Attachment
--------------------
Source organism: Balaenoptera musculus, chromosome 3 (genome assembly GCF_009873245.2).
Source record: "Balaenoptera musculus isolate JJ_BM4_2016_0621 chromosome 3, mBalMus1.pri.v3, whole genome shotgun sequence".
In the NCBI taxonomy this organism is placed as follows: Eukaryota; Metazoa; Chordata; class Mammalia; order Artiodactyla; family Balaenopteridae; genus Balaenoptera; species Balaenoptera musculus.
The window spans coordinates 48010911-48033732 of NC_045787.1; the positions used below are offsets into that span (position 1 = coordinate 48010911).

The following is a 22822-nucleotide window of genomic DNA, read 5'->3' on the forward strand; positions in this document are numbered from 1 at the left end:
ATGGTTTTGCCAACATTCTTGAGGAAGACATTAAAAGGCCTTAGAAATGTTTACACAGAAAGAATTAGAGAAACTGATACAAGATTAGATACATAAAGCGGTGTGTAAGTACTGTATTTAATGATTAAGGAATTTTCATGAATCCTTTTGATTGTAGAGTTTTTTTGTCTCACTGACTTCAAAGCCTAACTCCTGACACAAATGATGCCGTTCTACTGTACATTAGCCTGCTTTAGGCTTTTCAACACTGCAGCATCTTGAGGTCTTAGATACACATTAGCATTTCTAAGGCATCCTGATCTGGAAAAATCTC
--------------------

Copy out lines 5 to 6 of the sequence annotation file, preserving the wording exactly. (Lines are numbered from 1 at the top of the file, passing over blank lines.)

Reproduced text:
The following is a 22822-nucleotide window of genomic DNA, read 5'->3' on the forward strand; positions in this document are numbered from 1 at the left end:
ATGGTTTTGCCAACATTCTTGAGGAAGACATTAAAAGGCCTTAGAAATGTTTACACAGAAAGAATTAGAGAAACTGATACAAGATTAGATACATAAAGCGGTGTGTAAGTACTGTATTTAATGATTAAGGAATTTTCATGAATCCTTTTGATTGTAGAGTTTTTTTGTCTCACTGACTTCAAAGCCTAACTCCTGACACAAATGATGCCGTTCTACTGTACATTAGCCTGCTTTAGGCTTTTCAACACTGCAGCATCTTGAGGTCTTAGATACACATTAGCATTTCTAAGGCATCCTGATCTGGAAAAATCTC